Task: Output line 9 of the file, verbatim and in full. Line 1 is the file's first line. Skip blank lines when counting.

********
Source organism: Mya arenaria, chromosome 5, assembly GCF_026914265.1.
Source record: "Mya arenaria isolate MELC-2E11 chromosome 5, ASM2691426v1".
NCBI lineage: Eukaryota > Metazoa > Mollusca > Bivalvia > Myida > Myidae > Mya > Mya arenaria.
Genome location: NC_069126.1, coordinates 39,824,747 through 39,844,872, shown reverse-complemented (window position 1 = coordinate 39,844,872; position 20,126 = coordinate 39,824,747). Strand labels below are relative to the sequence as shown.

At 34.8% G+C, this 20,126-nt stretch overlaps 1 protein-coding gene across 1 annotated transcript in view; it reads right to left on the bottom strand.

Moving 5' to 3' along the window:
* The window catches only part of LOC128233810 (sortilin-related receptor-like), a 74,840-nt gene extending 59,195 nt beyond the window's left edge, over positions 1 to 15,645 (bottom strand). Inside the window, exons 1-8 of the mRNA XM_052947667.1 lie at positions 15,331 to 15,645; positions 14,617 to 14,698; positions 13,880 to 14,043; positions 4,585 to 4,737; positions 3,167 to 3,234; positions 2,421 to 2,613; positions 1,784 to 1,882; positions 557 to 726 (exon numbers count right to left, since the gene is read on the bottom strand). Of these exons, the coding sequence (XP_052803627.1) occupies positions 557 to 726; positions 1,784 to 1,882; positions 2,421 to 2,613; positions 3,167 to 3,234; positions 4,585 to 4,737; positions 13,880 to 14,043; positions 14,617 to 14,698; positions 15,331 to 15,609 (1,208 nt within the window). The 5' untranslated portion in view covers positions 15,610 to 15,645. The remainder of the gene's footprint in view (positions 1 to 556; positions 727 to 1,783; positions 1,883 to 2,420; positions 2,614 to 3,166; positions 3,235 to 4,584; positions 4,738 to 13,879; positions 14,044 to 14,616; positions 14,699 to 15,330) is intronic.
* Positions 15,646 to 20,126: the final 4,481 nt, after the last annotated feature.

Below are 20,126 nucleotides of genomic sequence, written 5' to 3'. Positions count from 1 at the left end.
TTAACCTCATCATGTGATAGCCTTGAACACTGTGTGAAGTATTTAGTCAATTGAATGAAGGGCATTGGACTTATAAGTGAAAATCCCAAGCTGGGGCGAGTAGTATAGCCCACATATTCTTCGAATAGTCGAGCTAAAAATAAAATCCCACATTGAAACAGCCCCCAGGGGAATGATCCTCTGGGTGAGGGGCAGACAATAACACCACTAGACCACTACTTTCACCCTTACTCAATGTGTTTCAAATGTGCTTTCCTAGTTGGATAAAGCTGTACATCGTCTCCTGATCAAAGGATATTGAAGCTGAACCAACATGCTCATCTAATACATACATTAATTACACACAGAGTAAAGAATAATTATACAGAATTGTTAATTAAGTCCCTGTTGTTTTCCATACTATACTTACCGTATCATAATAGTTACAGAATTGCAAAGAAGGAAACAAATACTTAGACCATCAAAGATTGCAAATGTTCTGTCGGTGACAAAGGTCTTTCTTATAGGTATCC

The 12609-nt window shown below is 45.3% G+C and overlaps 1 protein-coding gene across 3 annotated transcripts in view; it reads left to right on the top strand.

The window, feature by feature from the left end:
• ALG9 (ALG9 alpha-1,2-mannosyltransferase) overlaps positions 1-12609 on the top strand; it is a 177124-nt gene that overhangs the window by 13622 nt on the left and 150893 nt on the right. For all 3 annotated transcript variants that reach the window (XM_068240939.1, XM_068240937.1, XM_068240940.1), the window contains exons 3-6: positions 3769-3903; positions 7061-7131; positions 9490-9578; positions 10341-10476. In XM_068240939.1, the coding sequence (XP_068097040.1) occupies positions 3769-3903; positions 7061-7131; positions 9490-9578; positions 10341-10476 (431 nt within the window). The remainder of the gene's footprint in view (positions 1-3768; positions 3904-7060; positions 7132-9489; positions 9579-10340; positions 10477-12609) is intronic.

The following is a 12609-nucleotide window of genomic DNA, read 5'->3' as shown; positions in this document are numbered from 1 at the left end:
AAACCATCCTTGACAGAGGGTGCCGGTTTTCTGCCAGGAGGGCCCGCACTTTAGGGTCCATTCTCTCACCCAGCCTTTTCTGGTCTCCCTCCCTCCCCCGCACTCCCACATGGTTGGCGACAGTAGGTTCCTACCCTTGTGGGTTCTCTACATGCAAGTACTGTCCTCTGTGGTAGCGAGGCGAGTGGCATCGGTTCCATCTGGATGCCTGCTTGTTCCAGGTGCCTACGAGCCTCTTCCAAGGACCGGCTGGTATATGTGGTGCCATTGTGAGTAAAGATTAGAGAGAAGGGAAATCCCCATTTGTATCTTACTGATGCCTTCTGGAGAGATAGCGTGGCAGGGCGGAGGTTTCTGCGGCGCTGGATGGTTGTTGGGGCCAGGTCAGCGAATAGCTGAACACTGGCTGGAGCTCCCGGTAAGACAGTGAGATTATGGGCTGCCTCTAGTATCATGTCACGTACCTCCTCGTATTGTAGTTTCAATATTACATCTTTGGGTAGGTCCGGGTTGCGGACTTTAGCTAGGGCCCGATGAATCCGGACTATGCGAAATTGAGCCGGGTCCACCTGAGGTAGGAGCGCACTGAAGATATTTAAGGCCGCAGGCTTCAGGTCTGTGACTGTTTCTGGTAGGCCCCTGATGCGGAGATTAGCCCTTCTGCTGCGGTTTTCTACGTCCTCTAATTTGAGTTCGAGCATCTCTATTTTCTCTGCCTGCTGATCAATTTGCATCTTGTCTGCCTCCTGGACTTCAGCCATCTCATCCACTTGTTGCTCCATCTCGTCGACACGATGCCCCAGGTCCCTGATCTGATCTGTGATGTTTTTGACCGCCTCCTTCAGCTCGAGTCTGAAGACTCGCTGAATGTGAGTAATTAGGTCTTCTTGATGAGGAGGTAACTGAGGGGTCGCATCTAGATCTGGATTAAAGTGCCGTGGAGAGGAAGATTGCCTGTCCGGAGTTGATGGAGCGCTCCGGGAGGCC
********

Below are 20,126 nucleotides of genomic sequence, written 5' to 3'. Positions count from 1 at the left end.